Skip to comments.Divorce Rate Comparisons Between Couples Using NFP & Artificial Birth Control
Posted on 07/23/2010 8:23:53 PM PDT by Brian Kopp DPM
Divorce Rate Comparisons Between Couples Using Natural Family Planning & Artificial Birth Control
Posted By Megan Morris On July 19, 2010 @ 2:37 pm In News & Commentary | Comments Disabled
July 19, 2010 (momslikeme.com)
Everyone would agree that divorce is the greatest tragedy that can befall a family. Wouldnt it be providential if the practice of natural family planning proves to be the authentic means to a successful marriage? Family of the Americas Foundation has just received the completed data collection of a study correlating marital happiness with the practice of Natural Family Planning (NFP). Since the early seventies, [Family of the Americas Foundation] has been conducting programs for couples that provide knowledge on the fertile and infertile phases of a womans cycle
For years we have witnessed the benefits our programs have provided to families, not only in Christian countries, but also Moslem and even communist nations. Even though numerous scientific evaluations and statistical studies have confirmed its effectiveness, even superior to artificial birth control, we have never been able to validate the incredible benefits to the family that our teachers have been observing for many years.
Last year a scientific survey was conducted under the direction of a reputable independent statistician, Dr. Robert Lerner. He is a Sociologist from the University of Chicago with a degree in Economics. The protocol stipulated that he would not only evaluate the findings, but also compare them to two of the largest U.S. government funded surveys that asked similar questions of the respondents.
The results presented from the three surveys analyzed revealed that compared to other women in general and to Catholic women of similar age, NFP users:
The Natural Family Planning group studied consists of the typical middle class families of the United States of America, primarily Catholic, with small minority of Protestant and Evangelical. From this first study, however, (others need to be conducted to confirm our findings), we can ascertain that Natural Family Planning may become the major vindicator of respecting the natural laws. It promises to be the best safeguard for the family against divorce. Divorce fractures the family and creating conflict among its members the consequences of violating the natural laws through the use of artificial birth control, sterilization and abortion usually lead to promiscuity, cohabitation and ultimately divorce.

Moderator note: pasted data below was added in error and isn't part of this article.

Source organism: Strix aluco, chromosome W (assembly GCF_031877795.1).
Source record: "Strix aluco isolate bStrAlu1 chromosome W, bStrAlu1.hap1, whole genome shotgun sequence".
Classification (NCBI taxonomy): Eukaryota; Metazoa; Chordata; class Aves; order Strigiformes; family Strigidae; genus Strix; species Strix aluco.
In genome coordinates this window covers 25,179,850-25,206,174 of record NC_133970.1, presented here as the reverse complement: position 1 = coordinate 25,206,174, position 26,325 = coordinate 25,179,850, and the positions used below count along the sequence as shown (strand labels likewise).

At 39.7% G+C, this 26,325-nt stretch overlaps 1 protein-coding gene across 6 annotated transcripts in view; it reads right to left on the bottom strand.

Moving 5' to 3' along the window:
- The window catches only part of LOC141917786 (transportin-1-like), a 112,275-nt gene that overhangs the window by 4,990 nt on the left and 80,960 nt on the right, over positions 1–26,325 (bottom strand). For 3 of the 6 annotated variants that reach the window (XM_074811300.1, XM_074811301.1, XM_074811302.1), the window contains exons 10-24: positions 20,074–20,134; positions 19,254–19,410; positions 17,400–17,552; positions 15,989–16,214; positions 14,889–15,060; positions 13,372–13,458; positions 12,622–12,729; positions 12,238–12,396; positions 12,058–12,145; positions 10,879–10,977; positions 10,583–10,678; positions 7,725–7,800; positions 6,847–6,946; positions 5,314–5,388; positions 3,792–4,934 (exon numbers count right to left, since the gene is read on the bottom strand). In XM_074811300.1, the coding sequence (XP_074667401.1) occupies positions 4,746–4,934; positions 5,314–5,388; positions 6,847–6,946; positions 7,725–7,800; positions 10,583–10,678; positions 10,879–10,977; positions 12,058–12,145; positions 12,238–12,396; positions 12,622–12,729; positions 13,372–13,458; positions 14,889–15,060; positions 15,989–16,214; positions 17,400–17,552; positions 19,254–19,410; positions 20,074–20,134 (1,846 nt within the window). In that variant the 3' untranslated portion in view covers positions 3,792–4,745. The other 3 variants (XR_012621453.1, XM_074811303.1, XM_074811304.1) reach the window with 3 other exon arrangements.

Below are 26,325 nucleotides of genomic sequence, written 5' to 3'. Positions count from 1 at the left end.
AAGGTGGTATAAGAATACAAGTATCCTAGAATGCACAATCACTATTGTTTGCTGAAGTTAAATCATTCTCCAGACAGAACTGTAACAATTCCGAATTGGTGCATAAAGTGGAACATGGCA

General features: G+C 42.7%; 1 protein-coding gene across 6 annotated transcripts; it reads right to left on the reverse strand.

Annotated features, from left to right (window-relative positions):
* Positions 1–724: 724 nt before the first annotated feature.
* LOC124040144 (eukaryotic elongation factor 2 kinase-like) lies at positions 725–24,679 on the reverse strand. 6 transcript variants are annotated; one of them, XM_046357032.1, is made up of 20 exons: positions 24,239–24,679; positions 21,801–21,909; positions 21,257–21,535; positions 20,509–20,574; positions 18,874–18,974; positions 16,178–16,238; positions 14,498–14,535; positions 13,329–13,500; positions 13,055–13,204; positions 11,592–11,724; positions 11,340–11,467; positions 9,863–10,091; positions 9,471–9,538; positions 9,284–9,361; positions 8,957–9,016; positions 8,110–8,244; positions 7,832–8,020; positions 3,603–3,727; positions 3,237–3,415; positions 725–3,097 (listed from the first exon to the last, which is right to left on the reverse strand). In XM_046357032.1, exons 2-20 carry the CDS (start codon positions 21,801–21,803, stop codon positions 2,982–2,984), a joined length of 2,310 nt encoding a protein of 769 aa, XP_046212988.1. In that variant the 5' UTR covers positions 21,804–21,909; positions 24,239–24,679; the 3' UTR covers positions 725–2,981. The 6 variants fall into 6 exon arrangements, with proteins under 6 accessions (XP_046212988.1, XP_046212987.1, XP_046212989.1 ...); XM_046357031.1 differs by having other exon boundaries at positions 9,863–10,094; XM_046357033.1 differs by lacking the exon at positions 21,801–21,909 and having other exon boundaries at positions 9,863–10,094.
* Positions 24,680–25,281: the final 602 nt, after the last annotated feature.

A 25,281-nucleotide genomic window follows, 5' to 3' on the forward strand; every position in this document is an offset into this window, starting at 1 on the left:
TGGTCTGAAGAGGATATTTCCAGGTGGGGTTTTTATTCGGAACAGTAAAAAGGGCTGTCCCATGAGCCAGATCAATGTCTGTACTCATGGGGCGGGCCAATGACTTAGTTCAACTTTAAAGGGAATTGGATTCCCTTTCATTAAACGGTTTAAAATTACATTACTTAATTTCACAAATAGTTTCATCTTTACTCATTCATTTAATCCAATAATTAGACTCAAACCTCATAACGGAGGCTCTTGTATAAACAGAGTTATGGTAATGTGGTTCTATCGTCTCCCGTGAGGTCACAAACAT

The report confirms the practice of a natural method of conception regulation (Natural Family Planning).
This study presents results from a survey of 505 couples that have been practicing Natural Family Planning, primarily the Ovulation Method, through the teachers of Family of the Americas Foundation. They are based on the first-ever survey of its kind. It examined the types of persons and the impact learning Natural Family Planning has made in their family life, as well as sexual and moral attitudes.
More studies are appearing from around the world regarding the estrogen pollution of waterways from chemical birth control, and its adverse effects, at least on various fish populations.
Most people oppose environmental pollution, but seldom think about the chemical pollution they inflict on their own bodies.
It is well documented that long-term exposure to estrogen may have a carcinogenic effect on the human body. The World Health Organization (WHO) lists most estrogens as carcinogenic substances.
Natural Family Planning (NFP) is an all-natural, body-friendly method of avoiding or causing pregnancy through a 98% effective 3-pronged plan of fertility awareness.
For many women, being aware of the power of their fertility is a very freeing sensation, as opposed to the bondage of chemical birth control methods that suppress normal body functions
Awesome site: http://www.physiciansforlife.org/content/view/193/36/ 
Correlation does not equal causation.
“Family planning” is a catholic thing. I would argue that any couple that goes to church and follows their church’s instructions will divorce less. This study is slanted in favor of catholics.
Is there a legitimate alternative explanation for low divorce rate among practitioners of NFP?